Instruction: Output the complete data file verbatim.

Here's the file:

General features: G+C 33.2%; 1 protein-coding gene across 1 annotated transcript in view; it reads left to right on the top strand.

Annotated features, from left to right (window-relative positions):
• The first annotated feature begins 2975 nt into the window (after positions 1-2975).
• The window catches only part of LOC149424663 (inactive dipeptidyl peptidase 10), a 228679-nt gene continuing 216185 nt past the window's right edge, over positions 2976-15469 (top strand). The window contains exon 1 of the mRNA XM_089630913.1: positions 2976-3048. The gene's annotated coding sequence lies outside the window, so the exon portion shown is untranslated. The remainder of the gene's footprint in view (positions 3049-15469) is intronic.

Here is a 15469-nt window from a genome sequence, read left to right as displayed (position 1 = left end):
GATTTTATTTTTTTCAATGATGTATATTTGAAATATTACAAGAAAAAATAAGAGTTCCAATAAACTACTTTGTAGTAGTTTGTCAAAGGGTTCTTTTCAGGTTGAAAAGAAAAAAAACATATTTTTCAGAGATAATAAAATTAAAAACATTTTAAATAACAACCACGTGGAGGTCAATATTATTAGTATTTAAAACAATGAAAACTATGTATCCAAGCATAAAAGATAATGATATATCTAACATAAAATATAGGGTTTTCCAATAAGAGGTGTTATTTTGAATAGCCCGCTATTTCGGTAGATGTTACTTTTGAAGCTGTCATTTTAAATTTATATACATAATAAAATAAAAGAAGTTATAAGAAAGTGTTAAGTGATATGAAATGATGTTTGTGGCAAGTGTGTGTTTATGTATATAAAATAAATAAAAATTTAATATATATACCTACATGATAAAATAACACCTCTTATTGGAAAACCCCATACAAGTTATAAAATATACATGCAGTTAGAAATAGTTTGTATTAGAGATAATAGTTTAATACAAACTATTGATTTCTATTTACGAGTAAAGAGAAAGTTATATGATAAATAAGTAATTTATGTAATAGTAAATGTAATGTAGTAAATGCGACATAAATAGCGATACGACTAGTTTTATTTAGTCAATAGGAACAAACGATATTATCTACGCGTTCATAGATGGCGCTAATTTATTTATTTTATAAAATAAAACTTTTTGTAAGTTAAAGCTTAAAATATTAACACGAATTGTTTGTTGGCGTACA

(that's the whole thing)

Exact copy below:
General features: G+C 33.2%; 1 protein-coding gene across 1 annotated transcript in view; it reads left to right on the top strand.

Annotated features, from left to right (window-relative positions):
• The first annotated feature begins 2975 nt into the window (after positions 1-2975).
• The window catches only part of LOC149424663 (inactive dipeptidyl peptidase 10), a 228679-nt gene continuing 216185 nt past the window's right edge, over positions 2976-15469 (top strand). The window contains exon 1 of the mRNA XM_089630913.1: positions 2976-3048. The gene's annotated coding sequence lies outside the window, so the exon portion shown is untranslated. The remainder of the gene's footprint in view (positions 3049-15469) is intronic.

Here is a 15469-nt window from a genome sequence, read left to right as displayed (position 1 = left end):
GATTTTATTTTTTTCAATGATGTATATTTGAAATATTACAAGAAAAAATAAGAGTTCCAATAAACTACTTTGTAGTAGTTTGTCAAAGGGTTCTTTTCAGGTTGAAAAGAAAAAAAACATATTTTTCAGAGATAATAAAATTAAAAACATTTTAAATAACAACCACGTGGAGGTCAATATTATTAGTATTTAAAACAATGAAAACTATGTATCCAAGCATAAAAGATAATGATATATCTAACATAAAATATAGGGTTTTCCAATAAGAGGTGTTATTTTGAATAGCCCGCTATTTCGGTAGATGTTACTTTTGAAGCTGTCATTTTAAATTTATATACATAATAAAATAAAAGAAGTTATAAGAAAGTGTTAAGTGATATGAAATGATGTTTGTGGCAAGTGTGTGTTTATGTATATAAAATAAATAAAAATTTAATATATATACCTACATGATAAAATAACACCTCTTATTGGAAAACCCCATACAAGTTATAAAATATACATGCAGTTAGAAATAGTTTGTATTAGAGATAATAGTTTAATACAAACTATTGATTTCTATTTACGAGTAAAGAGAAAGTTATATGATAAATAAGTAATTTATGTAATAGTAAATGTAATGTAGTAAATGCGACATAAATAGCGATACGACTAGTTTTATTTAGTCAATAGGAACAAACGATATTATCTACGCGTTCATAGATGGCGCTAATTTATTTATTTTATAAAATAAAACTTTTTGTAAGTTAAAGCTTAAAATATTAACACGAATTGTTTGTTGGCGTACA